The project will rely mostly on confocal imaging, CRISPR/Cas9-mediated genome editing and novel cell-type specific DamID-seq technology that we previously developed.
– Mosteiro L, Hariri H, van den Ameele J. Metabolic decisions in development and disease. Development. 2021 Jun 1;148(11):dev199609.
– van den Ameele J, Hong YT, Manavaki R, et al. [11C]PK11195-PET brain imaging of the mitochondrial translocator protein in mitochondrial disease. Neurology. 2021;96(22):e2761-e2773.
– van den Ameele J, Li AYZ, Ma H, Chinnery PF. Mitochondrial heteroplasmy beyond the oocyte bottleneck. Semin Cell Dev Biol. 2020 Jan. 97:156-66.
– van den Ameele J, Brand AH. Neural stem cell temporal patterning and brain tumour growth rely on oxidative phosphorylation. eLife. 2019;8:e47887.
– Aloia L, McKie M, Vernaz G, et al. Epigenetic remodelling licences adult cholangiocytes for organoid formation and liver regeneration. Nature Cell Biol. 2019 Nov;21(11):1321-33.
Modelling of Diffusion Weighted MRI
Recent methodological advances in diffusion weighted MRI allows for more complex modelling of anatomical parameters. There is interest in more pathologically meaningful metrics (such as axonal diameter measurements), those that more accurately reflect tissue complexity (such as kurtosis) and metrics that are robust and comparable across multi-centre studies. For such problems the optimal pulse sequences for such acquisitions are undetermined. This project will be to trial both different acquisition schemes and modelling, and apply these methods to clinically relevant research questions. The project will benefit from a research collaboration agreement with Siemens and access to both 3T and 7T field strength scanners for data acquisition. The project will be appropriate for a candidate with a background in Physics and strong mathematical skills, and an interest in translating methodology to provide novel and practical research tools.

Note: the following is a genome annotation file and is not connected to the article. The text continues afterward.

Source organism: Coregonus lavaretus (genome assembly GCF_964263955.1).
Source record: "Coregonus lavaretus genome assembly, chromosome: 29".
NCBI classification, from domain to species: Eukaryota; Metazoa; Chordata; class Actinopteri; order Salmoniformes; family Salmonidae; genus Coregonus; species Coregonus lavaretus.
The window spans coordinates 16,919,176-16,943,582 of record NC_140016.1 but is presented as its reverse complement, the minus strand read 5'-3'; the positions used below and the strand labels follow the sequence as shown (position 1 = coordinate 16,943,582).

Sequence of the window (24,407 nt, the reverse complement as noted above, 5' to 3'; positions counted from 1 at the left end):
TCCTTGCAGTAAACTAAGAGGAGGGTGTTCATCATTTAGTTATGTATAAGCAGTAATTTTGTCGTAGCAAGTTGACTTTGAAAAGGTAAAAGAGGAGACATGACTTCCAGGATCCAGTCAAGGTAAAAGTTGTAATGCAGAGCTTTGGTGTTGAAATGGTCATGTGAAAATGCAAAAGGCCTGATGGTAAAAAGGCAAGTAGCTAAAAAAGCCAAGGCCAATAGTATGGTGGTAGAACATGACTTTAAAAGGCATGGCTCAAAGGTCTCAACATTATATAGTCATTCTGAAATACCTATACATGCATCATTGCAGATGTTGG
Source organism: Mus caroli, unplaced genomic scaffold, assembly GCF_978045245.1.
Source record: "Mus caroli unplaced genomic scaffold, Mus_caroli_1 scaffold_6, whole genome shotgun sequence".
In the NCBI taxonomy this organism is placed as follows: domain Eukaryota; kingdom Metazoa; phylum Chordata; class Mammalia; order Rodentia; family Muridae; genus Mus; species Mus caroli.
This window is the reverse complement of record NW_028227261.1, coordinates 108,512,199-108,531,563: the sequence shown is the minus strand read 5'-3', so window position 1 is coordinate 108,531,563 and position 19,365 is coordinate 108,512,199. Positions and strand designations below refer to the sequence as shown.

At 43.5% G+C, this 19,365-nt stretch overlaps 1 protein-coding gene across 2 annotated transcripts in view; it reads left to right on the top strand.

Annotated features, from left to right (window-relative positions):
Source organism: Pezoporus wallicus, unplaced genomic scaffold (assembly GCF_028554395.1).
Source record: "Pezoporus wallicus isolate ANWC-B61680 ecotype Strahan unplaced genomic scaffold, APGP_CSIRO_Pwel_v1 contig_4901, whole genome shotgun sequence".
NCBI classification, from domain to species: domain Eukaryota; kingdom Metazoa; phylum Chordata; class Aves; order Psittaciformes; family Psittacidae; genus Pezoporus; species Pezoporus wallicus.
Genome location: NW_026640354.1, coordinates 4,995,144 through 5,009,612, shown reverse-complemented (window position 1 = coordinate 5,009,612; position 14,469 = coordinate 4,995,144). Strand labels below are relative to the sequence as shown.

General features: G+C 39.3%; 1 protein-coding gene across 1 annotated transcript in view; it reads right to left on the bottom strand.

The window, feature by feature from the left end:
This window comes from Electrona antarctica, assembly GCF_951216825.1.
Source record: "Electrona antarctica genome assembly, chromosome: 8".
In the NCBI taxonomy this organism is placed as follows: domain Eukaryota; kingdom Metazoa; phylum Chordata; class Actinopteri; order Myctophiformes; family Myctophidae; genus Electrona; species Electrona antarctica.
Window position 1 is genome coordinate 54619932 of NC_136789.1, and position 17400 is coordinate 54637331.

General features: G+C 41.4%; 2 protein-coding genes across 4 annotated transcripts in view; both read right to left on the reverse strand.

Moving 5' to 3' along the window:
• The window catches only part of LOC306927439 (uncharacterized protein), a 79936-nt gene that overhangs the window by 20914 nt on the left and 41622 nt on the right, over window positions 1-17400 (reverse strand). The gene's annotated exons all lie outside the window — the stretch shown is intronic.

Methods for Quantitative MRI
The contrast of magnetic resonance datasets is conventionally usually dimensionless; in order to derive meaningful quantitative measures (such as T1, T2, diffusion metrics etc) longer acquisitions and further modelling are required. However, for longitudinal studies and for multi-site studies (including different hardware platforms), repeatable and meaningful metrics are increasingly required (quantitative MRI; qMRI). This project is to study current strategies for robust qMRI including faster data acquisition and/or synthetic approaches. It will benefit from ongoing local longitudinal studies and the availability of multi-site datasets for comparison. The project will be appropriate for a candidate with a background in Physics and strong mathematical skills, and an interest in translating methodology to provide novel and practical research tools.
Alternative Analysis Strategies for Disorders of Consciousness Imaging Data
One of the most challenging clinical populations imaged within the Wolfson Brain Imaging Centre is that of patients with Disorders of Consciousness. The data from these participants is very valuable but also compromised by motion (for all data), and persistence of response (for functional data). Alternative methods are required to assess the information content of such datasets where participants cannot be assumed to follow task instructions.
This project will be to use previously acquired data, potentially correlating with behavioural data from outside of the scanner, in collaboration with the Cambridge Research into Consciousness (CRIC) group. The project will be appropriate for a candidate with a background in Physics/Maths/Statistics and strong mathematical/statistical skills.
All projects will benefit from strong links with the Cambridge Mathematics in Healthcare Hub (CMIH), and ongoing collaborative projects with disciplines including cognitive neuroscience, psychiatry, neurology, radiology and traumatic brain injury.
I am an academic neuro-ophthalmologist with a major research interest in mitochondrial genetics and inherited eye diseases. My research group is focused on new gene discovery and we are using a multipronged approach to dissect the disease pathways contributing to progressive neuronal loss and blindness, including zebrafish models and patient-derived induced pluripotent stem cells. I coordinate a specialist clinical service for patients with mitochondrial eye diseases in Cambridge and London. Over the past 20 years, we have established a national cohort of patients with inherited optic neuropathies, and we are using this unique resource for deep phenotyping, biomarker profiling and to push forward with an active translational research programme, including gene therapy.
I have long-standing collaborations with other principal investigators in the Cambridge Centre for Brain Repair, the Cambridge MRC Mitochondrial Biology Unit and the UCL Institute of Ophthalmology in London. This extensive research network will provide the student with access to a wide source of expertise, tailored supervision and the opportunity to develop a broad skill set as the project evolves.
- Elucidating the missing heritability in inherited optic neuropathies
- Dissecting disease mechanisms using iPSC-derived retinal ganglion cells
- Zebrafish models of Wolfram syndrome and therapeutics
- Gene therapy for inherited optic neuropathies